Vietnam’s largest city stands out from the rest of the country with its fascinating contrasts. Vietnamese culture and modern business life live side by side in the vibrant streets of the city, where classic French buildings are reflected in the glass of modern skyscrapers. Ho Chi Minh City is Asia’s version of New York – and we loved it!

We visited Ho Chi Minh City on Christmas Day 2016 and had decided that the mega polis was to be our Christmas gift to each other. The roasted pork was to be replaced with Vietnamese delicacies and the dance around the Christmas tree performed in the form of city walking and sightseeing. Allow me to say that: it’s still one of the best Christmas presents I’ve ever got.

Before we traveled to Vietnam, we had heard different opinions about Ho Chi Minh City. People’s opinions seemed to be based on whether they liked Hanoi or ‘HCMC’ more – a popular shortening of the city’s name. But since we have not been in the Vietnamese capital of Hanoi, we cannot compare the two. I can only conclude that Ho Chi Minh City is now one of our favorites in Southeast Asia!


Therefore, we have collected a handful of our custom tailored tips for what to see and experience in the city. And soon our travel tips to the best place to stay will follow as well as where to find some of the city’s most delicious restaurants. Stay tuned!

Rejseguide Ho Chi Minh CityRejseguide Saigon


To us, the greatest experience was strolling around the old city center, also called Saigon or Downtown. Looking at a map you will find it marked as District 1 – and in Lonely Planet they call the area for ​​”Dong Khoi Area”, which is the city’s main shopping street. Here you will find the district that the French settlers established in the mid 1800s. Today they have left the country, but their presence is still visible through the architecture.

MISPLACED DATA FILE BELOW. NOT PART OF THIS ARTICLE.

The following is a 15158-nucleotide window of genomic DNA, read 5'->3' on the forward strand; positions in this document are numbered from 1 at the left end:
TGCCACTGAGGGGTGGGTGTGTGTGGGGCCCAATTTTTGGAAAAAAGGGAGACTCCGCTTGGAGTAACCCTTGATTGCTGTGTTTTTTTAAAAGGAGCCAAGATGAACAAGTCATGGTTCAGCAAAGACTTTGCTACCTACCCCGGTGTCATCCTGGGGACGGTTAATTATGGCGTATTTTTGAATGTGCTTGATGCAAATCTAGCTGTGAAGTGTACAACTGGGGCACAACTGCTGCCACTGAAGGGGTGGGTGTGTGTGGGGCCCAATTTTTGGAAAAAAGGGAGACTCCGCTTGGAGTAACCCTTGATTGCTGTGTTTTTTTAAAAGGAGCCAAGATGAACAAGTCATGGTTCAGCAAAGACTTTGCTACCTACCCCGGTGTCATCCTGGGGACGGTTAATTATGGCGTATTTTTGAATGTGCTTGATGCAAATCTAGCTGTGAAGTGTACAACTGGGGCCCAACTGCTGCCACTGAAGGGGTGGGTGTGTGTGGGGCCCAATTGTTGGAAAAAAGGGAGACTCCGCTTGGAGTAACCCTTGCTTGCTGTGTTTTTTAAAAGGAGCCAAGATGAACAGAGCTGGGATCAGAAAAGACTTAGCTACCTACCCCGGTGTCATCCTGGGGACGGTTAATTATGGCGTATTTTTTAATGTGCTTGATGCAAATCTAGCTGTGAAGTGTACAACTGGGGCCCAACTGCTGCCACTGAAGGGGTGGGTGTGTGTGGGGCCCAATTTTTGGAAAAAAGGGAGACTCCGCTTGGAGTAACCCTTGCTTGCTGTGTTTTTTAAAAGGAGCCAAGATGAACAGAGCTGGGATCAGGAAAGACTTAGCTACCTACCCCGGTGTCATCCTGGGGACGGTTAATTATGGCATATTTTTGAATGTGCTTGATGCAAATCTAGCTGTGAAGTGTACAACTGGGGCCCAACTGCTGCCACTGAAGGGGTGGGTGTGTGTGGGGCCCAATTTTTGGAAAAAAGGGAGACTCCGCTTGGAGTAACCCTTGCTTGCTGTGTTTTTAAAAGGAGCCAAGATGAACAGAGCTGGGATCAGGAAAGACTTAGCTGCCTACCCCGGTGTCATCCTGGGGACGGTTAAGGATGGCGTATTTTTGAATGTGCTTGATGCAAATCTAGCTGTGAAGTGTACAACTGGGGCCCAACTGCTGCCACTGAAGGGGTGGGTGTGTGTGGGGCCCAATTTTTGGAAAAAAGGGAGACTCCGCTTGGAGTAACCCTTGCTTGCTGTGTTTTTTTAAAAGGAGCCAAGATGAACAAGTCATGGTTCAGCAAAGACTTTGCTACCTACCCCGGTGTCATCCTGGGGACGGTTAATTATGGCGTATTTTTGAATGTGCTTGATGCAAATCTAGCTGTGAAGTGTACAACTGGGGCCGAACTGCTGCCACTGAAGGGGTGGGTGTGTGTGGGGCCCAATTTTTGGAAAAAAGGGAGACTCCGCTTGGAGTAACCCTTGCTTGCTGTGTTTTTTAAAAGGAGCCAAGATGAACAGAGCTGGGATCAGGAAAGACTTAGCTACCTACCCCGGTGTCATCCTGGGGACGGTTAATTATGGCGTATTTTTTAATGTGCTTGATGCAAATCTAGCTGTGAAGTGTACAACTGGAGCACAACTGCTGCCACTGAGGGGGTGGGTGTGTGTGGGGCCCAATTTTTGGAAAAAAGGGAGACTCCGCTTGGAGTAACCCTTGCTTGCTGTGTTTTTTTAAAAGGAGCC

Around the city you will find wide boulevards and over 100 years old French buildings, which with their colonial architecture stand out in between shattered buildings, polished skyscrapers and large shopping malls. Most famous is the Main Post Office, the Notre Dame Cathedral, the Opera House and the former town hall, which today has become the People’s Committee House.

You can wander Saigon city center on a good day, but spend two or three days in town, so you have some time to eat through just a few of the many fantastic restaurants, visit some of the city’s most famous attractions – and, simply, just ponder on life in the pulsating streets.


We especially loved to zig-zagge around the streets located in a shape of triangle if you draw a line between: Me Linh Square at the Saigon River – Ben Thanh Market at the end of 23-9 Park and Main Post Office / Notre Dame, located right next to each other. And if you want a more intense experience of street life, you can visit the backpacker neighborhood, which sprays a spider web of tiny alleys out between the streets of Pham Ngu Lao and Bui Vien. Here you will also find plenty of bars, restaurants and shops. The neighborhood is also known as “Khu Pho Tay”.

Rejseguide Saigon


Boulevard Nguyen Hue is a central and popular gathering place in HCMC. The short 1 mile long and very wide promenade is referred to as Saigon’s first pedestrian street and has a stunning 360-degree view of the surrounding buildings. Here, both locals and tourists gather together in the evenings, in the weekend and at special festivals, where the two lanes on either side of the boulevard are closed for traffic.

It may feel like everyone is waiting for a big rock concert to start when you sneak through the crowd – and in the eyes of many people there is also one very special star that always occurs on the boulevard. In front of the People’s Committee House, in the northwestern end of the boulevard, there is a statue of Ho Chi Minh – the idealist and revolutionary leader who devoted his life to Vietnam’s independence and the struggle for social justice.


The vibrant city life around the boulevard is also a fascinating sight seen from above. Reward yourself to a cold drink at the bar, “Broma”, located on top of a tall building overlooking the street as well as some of the city’s most characteristic skyscrapers. Bitexco Financial Tower. Arrive just around twilight and observe the transformation as the city puts on its black cocktail dress, decked with sparkling lights and flashing neon. “Cheers, Saigon – Your Lovely Lady!”

Rejseguide_Bedste bar i Ho Chi Minh CityRejse guide Ho Chi Minh CityRejseguide_Bedste bar i Ho Chi Minh City


The classical buildings will surely make the heart of any romantic historian beat faster. They give Vietnam’s most European city a very special atmosphere. Another fantastic detail was the wide and tiled pavements – a rare delight among many Southeast Asian metropolitan areas, as you can look up as you walk and watch the urban life.